In schools and colleges, which typically have simple ventilation and HVAC systems, there is a much higher probability of increased COVID-19 risk and a greater requirement for hyper-localised measurements. However, even in large, modern city centre office blocks, there are similar requirements. HVAC systems are often installed and commissioned before tenants move in and erect partitions, meeting rooms and offices which, as we mentioned earlier, disrupt the natural airflow, impacting both localised humidity and carbon dioxide levels. To understand this risk, measurements of these critical factors throughout the structure is a necessity, particularly in the locations not fitted with native sensor benches.
If such granular measurements are required, then the ideal technology must have the following features:
Of course, all of this is not to say that by continually monitoring the relative humidity, CO2 and PM2.5 levels within a building and ensuring they remain within the recommended ranges will guarantee that the building will be COVID-19 free. It will not. What it will do, however, is let you create a strategy and perhaps some simple operational changes, unique to each building, that will help you reduce the risk that the occupants face whenever and wherever they are within it.
A historic inability to collect high-frequency data in most branches of the environmental industry has led to the development of mathematical simulation models to fill the void. These models are used to understand, map, and mitigate environmental risk.
In the air quality sector, the model of choice is Dispersion Modelling; mathematical techniques that show the movement of atmospheric pollutants. Exactly what approach to use has become a bit of a minefield, with different use cases warranting different types of dispersion models, the USEPA alone recommends four and lists twenty alternatives. No model is ideal and uniquely suited to all applications, perhaps in part because the approach is purely grounded in theory. That is not to say that Dispersion Models are not extremely useful, widespread regulatory acceptance alone will tell you that that they are. The alternative (or complementary) approach is to gather much more data and then use other data science techniques to process and analyse it.
Given advancements in IoT, citizen science, cloud computing, and environmental data science it is now possible to a) collect much more data, b) to present and analyse that data in different ways, and c) to use these techniques to predict dangerous air quality. There are already some excellent open-source examples of this, such as the AirSensor package, developed by Mazama & South Coast AQMDand many examples of industry professionals using data science techniques to understand complex air quality problems such as mapping the impact of Australian wildfires on air quality, using Markov models to estimate background air pollution in Madrid, and using data from air quality monitors to evaluate indoor PM2.5 exposure in buildings in Bejing.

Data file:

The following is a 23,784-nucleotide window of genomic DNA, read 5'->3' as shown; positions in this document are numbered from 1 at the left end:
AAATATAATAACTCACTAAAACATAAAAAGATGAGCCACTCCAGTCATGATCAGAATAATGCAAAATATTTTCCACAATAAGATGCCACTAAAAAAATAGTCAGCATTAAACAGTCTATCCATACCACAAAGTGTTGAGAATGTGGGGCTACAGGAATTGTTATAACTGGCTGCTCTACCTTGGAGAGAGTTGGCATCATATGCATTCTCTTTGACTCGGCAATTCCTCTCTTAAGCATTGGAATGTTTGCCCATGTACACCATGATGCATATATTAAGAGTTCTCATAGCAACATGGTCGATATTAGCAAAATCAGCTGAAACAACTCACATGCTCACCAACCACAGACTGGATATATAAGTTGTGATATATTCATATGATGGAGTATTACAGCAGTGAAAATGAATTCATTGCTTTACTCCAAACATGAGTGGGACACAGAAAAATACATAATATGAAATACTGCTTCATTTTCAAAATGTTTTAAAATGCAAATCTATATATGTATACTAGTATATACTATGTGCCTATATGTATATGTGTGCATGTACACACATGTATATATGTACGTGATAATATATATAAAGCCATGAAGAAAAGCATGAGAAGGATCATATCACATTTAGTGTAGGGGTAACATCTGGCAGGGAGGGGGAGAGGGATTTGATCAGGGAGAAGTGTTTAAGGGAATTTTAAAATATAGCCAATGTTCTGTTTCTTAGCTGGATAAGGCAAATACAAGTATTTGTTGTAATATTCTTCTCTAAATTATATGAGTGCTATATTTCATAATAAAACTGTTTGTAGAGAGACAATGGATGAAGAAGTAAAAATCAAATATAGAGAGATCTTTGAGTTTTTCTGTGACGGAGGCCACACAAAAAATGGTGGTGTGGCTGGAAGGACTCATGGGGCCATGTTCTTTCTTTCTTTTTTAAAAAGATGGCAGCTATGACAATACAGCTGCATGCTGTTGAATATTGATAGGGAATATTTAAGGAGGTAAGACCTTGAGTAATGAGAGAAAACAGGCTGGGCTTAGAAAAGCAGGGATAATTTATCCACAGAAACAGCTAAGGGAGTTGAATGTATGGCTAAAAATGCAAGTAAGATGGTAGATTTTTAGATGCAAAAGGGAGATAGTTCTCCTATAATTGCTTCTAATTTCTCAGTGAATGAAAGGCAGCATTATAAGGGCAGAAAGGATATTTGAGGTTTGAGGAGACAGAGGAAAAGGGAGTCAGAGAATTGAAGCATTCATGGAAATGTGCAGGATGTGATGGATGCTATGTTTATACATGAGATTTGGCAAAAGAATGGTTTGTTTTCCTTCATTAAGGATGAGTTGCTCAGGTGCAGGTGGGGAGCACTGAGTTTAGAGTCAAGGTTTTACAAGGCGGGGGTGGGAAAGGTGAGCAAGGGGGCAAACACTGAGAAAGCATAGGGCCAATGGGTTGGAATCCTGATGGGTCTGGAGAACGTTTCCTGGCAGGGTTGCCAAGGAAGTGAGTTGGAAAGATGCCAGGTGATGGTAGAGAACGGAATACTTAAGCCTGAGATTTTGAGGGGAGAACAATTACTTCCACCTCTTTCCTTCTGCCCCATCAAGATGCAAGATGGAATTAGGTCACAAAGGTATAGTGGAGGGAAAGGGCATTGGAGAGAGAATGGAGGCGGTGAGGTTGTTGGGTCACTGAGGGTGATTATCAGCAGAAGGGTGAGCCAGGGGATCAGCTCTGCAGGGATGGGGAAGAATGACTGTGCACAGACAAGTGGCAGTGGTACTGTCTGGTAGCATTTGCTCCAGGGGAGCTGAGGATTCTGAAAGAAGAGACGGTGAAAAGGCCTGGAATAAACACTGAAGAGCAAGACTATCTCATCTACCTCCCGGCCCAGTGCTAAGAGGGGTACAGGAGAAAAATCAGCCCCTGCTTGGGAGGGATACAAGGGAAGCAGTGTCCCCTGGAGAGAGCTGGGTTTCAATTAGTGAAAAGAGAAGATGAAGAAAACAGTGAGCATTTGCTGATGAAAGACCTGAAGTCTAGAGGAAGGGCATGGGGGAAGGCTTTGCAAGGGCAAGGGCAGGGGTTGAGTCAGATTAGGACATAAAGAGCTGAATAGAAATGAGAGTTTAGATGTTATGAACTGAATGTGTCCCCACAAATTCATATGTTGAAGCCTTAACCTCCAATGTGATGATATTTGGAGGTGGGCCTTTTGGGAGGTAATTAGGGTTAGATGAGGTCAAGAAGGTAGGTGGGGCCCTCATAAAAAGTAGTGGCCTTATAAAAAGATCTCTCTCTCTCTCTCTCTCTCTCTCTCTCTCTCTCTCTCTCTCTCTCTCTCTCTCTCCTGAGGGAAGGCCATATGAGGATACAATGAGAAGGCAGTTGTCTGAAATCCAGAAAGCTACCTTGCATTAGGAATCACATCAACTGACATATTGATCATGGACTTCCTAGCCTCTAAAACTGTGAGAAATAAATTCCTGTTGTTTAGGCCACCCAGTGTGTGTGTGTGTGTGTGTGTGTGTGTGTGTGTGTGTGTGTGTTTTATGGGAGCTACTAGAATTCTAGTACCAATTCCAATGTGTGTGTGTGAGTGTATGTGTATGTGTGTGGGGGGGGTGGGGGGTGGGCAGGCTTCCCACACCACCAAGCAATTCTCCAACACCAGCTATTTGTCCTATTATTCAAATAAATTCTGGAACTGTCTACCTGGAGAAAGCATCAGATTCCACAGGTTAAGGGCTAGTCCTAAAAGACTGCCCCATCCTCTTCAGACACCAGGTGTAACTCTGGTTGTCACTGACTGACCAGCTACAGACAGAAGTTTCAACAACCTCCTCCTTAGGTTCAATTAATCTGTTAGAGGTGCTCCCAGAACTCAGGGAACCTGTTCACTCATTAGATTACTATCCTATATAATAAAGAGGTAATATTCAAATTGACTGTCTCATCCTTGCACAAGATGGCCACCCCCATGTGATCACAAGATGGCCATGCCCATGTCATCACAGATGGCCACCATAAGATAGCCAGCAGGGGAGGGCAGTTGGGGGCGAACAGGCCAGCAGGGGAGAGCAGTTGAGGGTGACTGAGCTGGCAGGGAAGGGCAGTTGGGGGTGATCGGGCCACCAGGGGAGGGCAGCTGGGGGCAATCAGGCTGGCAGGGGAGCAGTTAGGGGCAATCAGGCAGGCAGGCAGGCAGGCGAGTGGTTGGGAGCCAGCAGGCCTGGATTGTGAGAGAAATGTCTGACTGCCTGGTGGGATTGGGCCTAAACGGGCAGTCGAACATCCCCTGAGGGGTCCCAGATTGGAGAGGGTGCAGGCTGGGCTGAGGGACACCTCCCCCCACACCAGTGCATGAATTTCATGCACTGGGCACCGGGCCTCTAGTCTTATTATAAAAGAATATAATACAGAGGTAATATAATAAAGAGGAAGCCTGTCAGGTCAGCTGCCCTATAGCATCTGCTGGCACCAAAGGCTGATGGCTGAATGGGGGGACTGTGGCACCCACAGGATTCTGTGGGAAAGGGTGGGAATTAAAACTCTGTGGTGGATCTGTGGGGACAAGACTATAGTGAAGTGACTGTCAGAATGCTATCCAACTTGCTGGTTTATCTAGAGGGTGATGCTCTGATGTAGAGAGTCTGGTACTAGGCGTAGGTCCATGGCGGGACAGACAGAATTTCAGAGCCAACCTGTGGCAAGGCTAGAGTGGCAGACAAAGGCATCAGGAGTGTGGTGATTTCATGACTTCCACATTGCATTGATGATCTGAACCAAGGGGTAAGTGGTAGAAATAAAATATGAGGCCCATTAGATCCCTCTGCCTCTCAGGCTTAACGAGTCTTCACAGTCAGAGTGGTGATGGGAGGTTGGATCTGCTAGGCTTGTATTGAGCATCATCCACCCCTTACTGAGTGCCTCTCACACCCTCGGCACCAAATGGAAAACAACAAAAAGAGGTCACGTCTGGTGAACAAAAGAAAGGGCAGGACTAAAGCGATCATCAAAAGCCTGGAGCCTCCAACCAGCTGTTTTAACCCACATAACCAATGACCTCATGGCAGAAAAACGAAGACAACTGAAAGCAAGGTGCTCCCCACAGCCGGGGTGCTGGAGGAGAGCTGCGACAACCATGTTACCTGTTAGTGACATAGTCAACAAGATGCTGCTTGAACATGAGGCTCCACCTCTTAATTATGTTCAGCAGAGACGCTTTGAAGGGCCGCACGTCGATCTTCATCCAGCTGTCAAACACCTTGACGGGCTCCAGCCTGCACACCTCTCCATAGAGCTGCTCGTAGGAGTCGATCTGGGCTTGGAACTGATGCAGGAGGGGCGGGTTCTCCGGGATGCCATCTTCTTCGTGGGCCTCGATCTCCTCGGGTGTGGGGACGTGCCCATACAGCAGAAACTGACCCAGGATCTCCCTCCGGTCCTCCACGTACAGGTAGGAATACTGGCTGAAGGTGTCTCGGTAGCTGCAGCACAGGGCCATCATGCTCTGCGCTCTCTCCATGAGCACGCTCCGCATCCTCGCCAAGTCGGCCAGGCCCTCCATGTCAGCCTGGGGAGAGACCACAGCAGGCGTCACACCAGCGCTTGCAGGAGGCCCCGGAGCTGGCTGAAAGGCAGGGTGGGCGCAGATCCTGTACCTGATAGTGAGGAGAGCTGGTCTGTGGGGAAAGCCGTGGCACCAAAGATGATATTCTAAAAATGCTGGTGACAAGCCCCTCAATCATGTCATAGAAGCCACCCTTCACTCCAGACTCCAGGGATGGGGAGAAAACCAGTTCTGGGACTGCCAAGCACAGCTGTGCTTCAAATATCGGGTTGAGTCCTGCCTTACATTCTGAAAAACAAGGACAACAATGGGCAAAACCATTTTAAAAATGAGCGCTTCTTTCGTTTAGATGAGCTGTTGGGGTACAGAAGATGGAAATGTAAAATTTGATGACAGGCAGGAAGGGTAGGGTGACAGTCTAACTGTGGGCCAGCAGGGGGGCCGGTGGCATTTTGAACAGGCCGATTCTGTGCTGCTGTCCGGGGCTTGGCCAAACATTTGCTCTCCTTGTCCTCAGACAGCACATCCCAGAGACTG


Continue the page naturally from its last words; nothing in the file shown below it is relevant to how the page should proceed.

A deeper understanding of the health impact of poor air quality, coupled with increasing regulatory focus and the rapid development of new technologies is driving disruption in the air quality sector. As in many other sectors, COVID-19 is accelerating both innovation and this disruption. In this case, it is due to an urgent demand for safer conditions in indoor spaces, whether that is offices, schools, or health care facilities, particularly as we head into the difficult winter months in the Northern Hemisphere.
Of course, technology is not a panacea but an excellent complement to the strict observation of social distancing, handwashing, and mask-wearing when reducing COVID-19 risks and, more generally, in the battle against poor air quality.
AmbiAir is a solution that combines low-cost, easily deployed hardware with our intelligent platform Ambilytics. This combination generates air quality data from every room in a building with high accuracy and at a low-cost, with Ambilytics quickly drilling through this high data load to analyse and model the situation in real-time, and predict based on room-specific data if and when a safe limit is likely to be breached.
WOW! This article was amazing - I want to read the next one as soon as it's written